I loved the flashbacks to Tachibana and Ono in highschool. When I read the first volume, I though Tachibana was a jerk for what he said to Ono back then, but the flashbacks in this final volume really make it clear that things were much more complicated than they appeared. I had always wondered how Yoshinaga would wrap things up between Ono and Tachibana. I think I was expecting something a bit less subtle than what Yoshinaga actually did, but I kind of like how things turned out. That bit at the end of the volume, with what might be forgiveness, is so sweet. Ending the scene on a funny note, by having Ono purposefully get those high school girls to think he and Tachibana are a gay couple by putting his arm around Tachibana at just the right moment, was great. Tachibana's expression is priceless.

The revelation about Tachibana's past is heartbreaking. His horror that wakes him up at night is not over what was done to him, but over his fear that he killed a man. He wasn't a bad kid, and he was upset that he stabbed the man who abducted him. In the end, I suppose it was a kind of love that allowed the man to tell him to go and forget what happened - he took Tachibana in order to have him act as a replacement for his son, and then he let Tachibana go because he wasn't his son and he didn't want him to be upset over the stabbing any more. Tachibana doesn't remember him, but part of me thinks the man remembers Tachibana. Or maybe he doesn't, and it was like two siblings, separated by adoption, passing in the street. Either way, just thinking about it...well, I don't think I can name too many manga volumes or series that pack quite the emotional punch this one does.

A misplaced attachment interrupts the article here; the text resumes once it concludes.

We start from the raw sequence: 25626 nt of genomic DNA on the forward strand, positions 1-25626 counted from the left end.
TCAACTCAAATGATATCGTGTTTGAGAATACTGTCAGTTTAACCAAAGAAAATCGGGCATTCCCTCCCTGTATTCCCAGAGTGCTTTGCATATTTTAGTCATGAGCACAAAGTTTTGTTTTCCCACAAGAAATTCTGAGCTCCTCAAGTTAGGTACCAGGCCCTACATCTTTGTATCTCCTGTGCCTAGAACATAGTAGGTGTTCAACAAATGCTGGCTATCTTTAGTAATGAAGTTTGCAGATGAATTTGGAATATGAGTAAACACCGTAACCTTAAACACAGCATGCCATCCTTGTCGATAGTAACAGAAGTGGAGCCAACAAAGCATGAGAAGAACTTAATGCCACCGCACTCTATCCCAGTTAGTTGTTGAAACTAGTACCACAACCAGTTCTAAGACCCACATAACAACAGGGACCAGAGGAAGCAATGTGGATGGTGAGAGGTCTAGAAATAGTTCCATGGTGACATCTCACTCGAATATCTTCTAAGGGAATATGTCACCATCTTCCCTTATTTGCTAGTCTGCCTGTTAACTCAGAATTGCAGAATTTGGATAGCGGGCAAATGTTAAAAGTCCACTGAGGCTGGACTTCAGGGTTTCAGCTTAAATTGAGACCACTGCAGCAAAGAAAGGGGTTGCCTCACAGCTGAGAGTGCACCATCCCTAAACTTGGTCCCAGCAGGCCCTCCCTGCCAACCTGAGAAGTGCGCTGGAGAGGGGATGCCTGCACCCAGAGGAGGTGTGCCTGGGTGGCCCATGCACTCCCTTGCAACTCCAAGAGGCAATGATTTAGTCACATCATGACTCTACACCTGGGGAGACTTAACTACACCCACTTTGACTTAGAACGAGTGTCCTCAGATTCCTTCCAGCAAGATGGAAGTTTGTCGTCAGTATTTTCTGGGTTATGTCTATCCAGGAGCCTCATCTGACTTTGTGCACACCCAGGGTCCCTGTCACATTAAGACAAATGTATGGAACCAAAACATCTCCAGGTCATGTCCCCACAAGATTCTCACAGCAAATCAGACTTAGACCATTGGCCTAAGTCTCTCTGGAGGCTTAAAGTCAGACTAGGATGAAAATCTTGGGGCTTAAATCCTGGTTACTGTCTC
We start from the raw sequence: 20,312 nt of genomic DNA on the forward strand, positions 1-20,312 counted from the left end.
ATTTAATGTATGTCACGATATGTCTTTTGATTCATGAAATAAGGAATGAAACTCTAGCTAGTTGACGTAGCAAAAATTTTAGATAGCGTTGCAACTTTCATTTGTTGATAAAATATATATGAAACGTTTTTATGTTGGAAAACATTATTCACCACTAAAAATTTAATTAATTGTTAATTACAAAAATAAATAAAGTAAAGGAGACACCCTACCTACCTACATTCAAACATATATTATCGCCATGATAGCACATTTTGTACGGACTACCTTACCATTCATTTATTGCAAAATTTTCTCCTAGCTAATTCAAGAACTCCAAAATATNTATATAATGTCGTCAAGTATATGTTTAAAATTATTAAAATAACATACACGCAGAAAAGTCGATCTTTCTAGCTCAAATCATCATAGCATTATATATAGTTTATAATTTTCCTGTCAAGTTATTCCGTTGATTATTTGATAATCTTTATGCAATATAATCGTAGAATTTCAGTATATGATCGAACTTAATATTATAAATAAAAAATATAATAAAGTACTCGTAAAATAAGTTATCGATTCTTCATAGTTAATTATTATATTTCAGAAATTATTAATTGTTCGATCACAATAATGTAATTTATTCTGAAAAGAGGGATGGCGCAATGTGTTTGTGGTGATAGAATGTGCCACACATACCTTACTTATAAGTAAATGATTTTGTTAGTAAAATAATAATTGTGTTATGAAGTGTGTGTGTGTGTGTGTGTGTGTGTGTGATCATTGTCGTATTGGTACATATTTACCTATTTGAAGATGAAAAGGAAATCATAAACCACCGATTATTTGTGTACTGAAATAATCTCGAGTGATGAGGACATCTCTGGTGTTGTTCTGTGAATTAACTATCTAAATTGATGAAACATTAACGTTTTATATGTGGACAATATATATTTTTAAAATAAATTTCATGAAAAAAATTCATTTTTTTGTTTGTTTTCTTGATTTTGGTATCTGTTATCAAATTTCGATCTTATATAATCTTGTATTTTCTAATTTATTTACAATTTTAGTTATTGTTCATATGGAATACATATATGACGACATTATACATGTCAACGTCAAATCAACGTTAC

Kanda - again, heartbreaking. Who knew he was hiding so many insecurities? He can be scary, but when he was crying to Ono he was like a child. I'm glad that he became more secure and willingly asked to go to France on his own. Ono is probably the only one I don't think had a heartbreaking ending. He's mending things with his family through his sister's wedding, but it doesn't feel like things are finally fixed with him - he's definitely a character I can imagine living and growing after the series is over. Maybe that scene at the gay bar is a sign that he's eventually going to settle down, too. I wonder with who? Chikage? It'd kind of be perfect if he ended up with Tachibana, except Tachibana's not gay.